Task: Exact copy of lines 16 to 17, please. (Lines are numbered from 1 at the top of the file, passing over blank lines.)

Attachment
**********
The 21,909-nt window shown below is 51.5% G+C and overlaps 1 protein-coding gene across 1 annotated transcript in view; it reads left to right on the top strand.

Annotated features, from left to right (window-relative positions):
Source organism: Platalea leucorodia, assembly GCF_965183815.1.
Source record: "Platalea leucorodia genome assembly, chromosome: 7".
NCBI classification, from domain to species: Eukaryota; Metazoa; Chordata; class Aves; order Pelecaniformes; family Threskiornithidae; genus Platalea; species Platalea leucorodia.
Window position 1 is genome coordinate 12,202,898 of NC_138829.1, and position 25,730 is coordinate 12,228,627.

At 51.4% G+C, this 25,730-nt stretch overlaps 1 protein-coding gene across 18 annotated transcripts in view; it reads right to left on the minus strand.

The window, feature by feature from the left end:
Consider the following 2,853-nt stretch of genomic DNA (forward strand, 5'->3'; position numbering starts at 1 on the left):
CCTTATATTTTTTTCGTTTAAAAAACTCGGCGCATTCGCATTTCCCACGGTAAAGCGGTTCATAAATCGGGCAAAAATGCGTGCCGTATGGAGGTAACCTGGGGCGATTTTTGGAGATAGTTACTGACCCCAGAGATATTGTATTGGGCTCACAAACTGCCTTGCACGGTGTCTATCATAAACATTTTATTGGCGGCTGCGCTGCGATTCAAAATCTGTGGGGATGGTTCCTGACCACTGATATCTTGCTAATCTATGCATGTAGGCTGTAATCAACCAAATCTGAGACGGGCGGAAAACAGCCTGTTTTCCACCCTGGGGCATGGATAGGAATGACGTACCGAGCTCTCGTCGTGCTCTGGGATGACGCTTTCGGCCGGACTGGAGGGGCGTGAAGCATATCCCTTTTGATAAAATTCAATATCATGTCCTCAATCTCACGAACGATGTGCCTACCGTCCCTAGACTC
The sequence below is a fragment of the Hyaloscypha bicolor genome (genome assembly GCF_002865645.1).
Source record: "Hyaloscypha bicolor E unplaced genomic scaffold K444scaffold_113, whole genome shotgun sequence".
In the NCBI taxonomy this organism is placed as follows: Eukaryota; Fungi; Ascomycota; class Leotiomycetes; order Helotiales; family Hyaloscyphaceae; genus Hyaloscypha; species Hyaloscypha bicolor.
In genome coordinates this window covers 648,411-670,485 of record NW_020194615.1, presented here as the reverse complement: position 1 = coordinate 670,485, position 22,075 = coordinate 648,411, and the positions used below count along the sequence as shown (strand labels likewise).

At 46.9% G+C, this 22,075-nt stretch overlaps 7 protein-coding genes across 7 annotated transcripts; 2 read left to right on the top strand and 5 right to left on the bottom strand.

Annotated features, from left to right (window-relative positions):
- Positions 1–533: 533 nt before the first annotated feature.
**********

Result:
Annotated features, from left to right (window-relative positions):
- Positions 1–533: 533 nt before the first annotated feature.